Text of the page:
Florida Presbyterian Homes is now Westminster Lakeland!

We are pleased to announce that Florida Presbyterian Homes has joined the family of Westminster Communities of Florida, a fiscally strong, financially sound organization that is Florida’s largest not-for-profit provider of senior living. Learn all about the Westminster family and Westminster Lakeland today!


Stay Mentally Sharp for a Bright Future

Each week, anywhere from 12-20 residents at Westminster Woods on Julington Creek, our Life Plan Community in Jacksonville, meet to exercise their minds as well as their bodies. Fitness Coordinator Jeri Jo Fox leads residents in stimulating exercises aiming to maintain their mental agility. Staying mentally sharp is a key component of leading a healthy life, and it’s never too late to start.

“Just because I’m the fitness coordinator, it’s not all about me teaching physical fitness,” Jeri Jo said. “Brain fitness is just as important.”

Westminster Woods on Julington Creek isn’t the only Westminster community mixing brain health exercises into their daily activities. Brain health programming can be found at each of our Life Plan Communities throughout the state emphasizing the need to exert different areas of the brain and maximize its potential as we age.

For years, Jeri Jo has been incorporating brain fitness exercises into her physical fitness classes. She completed hours of research, connected with experts, and created her own curriculum full of exercises involving finger manipulation, coordination and a combination of physical exercise and brain stimulation. Today she leads residents through a 12-week program called Total Brain Health. Through puzzles, games, creative endeavors, and even physical activities, residents are challenged both mentally and physically in order to stay sharp. The science-based, expert-designed curriculum offers simple exercises for cognitive wellness and details why these exercises are beneficial for brain health.

“There are so many things that are related to brain health for a successful quality of life,” Jeri Jo said. “I’ve seen after COVID the people who did not socialize or exercise, part of them just shut down. There’s so much that you can control, so why not incorporate it?”

During class residents are given worksheets and handouts to coincide with the brain games and workouts to highlight which area of the brain they’re working and to further develop social skills, but the lessons are varied.

“Every week is a different lesson so residents aren’t going to fall behind if they miss one or two or three,” Jeri Jo said. “You start off with a physical warmup with your hands and your feet, and everything you do you’re counting backwards or forwards or saying the alphabet, so you’re warming up your brain.”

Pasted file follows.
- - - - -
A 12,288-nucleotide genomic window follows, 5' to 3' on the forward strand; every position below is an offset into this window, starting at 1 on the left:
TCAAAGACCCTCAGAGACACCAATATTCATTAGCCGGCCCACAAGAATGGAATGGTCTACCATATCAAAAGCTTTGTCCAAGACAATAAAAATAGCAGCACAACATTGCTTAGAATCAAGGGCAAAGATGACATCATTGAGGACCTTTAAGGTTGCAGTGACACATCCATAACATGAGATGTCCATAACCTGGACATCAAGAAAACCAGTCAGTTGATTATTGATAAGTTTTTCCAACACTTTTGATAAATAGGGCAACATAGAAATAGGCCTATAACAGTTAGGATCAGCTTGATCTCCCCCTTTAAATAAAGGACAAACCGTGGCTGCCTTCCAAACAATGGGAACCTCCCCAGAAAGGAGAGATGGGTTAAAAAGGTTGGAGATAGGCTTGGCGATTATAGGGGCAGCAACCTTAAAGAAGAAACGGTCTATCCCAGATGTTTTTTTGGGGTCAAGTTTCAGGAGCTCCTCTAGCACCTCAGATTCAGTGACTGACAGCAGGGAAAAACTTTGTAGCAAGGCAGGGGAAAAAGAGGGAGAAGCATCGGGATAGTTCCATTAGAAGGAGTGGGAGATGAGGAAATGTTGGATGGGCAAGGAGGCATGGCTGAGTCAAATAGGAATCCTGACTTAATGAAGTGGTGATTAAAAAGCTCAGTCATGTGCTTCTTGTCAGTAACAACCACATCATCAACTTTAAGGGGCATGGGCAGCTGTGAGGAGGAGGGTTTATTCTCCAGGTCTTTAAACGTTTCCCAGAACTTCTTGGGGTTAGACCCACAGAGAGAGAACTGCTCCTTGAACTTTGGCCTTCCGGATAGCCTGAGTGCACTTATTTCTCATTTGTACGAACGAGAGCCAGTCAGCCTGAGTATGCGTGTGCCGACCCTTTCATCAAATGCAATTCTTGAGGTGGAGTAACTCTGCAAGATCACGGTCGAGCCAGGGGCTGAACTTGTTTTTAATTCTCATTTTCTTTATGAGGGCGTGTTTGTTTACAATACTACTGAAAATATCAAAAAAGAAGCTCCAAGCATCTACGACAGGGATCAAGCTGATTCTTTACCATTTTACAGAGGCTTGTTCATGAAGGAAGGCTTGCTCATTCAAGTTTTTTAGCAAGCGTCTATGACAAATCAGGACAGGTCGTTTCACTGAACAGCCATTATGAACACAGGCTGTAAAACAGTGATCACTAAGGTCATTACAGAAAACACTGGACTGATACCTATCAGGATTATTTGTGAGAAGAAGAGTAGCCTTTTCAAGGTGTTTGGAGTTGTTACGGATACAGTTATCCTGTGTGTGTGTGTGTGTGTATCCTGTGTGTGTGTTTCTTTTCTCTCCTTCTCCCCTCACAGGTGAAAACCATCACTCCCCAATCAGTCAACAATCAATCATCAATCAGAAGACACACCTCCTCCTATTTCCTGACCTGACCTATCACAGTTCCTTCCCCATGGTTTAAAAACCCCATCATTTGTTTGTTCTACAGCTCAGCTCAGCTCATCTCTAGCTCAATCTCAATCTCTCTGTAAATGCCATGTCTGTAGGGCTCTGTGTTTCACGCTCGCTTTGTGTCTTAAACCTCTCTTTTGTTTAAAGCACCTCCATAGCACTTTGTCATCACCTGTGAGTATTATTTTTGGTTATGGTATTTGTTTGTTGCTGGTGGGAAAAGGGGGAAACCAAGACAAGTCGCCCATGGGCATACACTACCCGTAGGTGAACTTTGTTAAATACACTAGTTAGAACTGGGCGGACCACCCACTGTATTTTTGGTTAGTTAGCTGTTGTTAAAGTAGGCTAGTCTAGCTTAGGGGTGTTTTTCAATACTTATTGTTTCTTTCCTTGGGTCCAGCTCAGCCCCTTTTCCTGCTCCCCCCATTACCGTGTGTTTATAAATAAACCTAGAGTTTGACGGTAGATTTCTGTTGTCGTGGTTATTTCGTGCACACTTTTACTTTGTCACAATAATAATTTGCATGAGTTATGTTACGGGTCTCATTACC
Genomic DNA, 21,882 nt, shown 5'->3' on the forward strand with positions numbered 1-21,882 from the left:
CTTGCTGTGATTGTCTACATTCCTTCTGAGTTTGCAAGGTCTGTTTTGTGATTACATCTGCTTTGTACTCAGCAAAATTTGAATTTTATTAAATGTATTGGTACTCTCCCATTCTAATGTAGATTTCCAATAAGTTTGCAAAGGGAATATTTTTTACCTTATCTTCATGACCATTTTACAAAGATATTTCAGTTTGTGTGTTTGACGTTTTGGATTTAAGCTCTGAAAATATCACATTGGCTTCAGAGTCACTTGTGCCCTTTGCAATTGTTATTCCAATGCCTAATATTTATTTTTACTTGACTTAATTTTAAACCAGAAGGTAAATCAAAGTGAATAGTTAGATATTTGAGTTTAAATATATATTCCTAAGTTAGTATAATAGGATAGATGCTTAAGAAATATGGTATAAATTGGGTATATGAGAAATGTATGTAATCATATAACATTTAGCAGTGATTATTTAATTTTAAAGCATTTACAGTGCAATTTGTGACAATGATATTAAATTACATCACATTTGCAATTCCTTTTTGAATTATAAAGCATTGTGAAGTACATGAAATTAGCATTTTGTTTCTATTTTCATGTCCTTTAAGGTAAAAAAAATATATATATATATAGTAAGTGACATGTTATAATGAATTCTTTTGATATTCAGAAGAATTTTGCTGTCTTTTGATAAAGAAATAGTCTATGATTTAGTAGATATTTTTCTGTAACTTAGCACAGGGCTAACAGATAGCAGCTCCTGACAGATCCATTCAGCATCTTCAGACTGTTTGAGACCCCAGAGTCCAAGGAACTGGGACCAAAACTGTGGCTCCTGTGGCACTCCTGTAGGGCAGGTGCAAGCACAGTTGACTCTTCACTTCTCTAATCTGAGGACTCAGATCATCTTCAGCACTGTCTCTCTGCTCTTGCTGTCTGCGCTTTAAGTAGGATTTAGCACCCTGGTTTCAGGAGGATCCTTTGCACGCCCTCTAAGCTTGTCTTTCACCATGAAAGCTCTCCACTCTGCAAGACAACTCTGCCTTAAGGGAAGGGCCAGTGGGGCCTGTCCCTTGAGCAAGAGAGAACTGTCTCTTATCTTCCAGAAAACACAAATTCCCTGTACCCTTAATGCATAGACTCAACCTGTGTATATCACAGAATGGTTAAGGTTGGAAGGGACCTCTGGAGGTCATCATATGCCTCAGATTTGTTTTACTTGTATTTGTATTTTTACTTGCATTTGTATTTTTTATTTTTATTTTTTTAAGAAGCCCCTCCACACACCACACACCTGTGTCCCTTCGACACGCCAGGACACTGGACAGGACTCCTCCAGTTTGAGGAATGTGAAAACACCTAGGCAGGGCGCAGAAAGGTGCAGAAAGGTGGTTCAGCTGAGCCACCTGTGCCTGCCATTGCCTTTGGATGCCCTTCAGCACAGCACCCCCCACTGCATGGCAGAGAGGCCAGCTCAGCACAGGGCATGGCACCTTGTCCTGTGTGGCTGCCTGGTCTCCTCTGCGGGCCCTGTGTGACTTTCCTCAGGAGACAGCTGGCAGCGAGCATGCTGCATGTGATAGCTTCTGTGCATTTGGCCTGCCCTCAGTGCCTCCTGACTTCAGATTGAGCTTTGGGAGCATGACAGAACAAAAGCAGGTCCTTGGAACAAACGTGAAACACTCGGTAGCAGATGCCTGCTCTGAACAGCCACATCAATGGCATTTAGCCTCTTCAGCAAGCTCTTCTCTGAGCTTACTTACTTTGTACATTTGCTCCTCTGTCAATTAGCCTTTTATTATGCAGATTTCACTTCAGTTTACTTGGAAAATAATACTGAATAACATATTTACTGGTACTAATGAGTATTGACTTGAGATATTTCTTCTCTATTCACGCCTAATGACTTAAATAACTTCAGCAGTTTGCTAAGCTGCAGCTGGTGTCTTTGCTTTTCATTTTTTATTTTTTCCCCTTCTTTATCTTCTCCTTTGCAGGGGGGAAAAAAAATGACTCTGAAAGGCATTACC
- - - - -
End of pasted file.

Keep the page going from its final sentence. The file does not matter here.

Jeri Jo noted that she has some very healthy and very independent residents attending the Total Brain Health class, but that the program extends beyond just independent living residents.

“This is the one class some of my more physically challenged independent residents can attend. They might not come to balance class, but they really look forward to this,” Jeri Jo said. “I took that same exercise to the health center because they can do it! Even if they are sitting in a wheelchair, they can still participate in a brain game.”

Residents tell Jeri Jo they notice the effects and feel better. “They look forward to this and they like the challenge,” she said noting she’s seeing benefits herself leading the class through these exercises. “I feel like my mind is clearer and sharper because I do this stuff.”


By exercising your brain either at home or at a Westminster community, you strengthen the neural pathways in your brain, which can help to improve your memory, attention, and problem-solving skills. November is Alzheimer’s Disease Awareness Month and if you can’t be there to participate in Jeri Jo’s Total Brain Health class in person, she offered some ways you can get a brain workout at home to improve your brain health and reduce your risk of Alzheimer’s disease and other cognitive disorders.

  1. 1. Read out loud for 15 minutes each day.
  2. 2. Write. If your hands don’t work well use your computer and type or write for 15 minutes each day. Write a letter, or write a story, write a summary of your day, write what you’re grateful for – just write!
  3. 3. Socialize. Connect with others. In order to have a conversation with somebody, you have to remember what they said, you have to pull from your memory and find the vocabulary.
  4. 4. Challenge your brain through a mentally stimulating exercise or by doing a game against the clock. Something that is new and novel is desirable to your brain.
  5. 5. Eat well, stay hydrated, sleep and exercise.

When you choose to live at a Westminster community, you’ll have access to a plethora of well-being opportunities to exercise your mind and body. Learn more about the lifestyle you can enjoy and find the community near you today!

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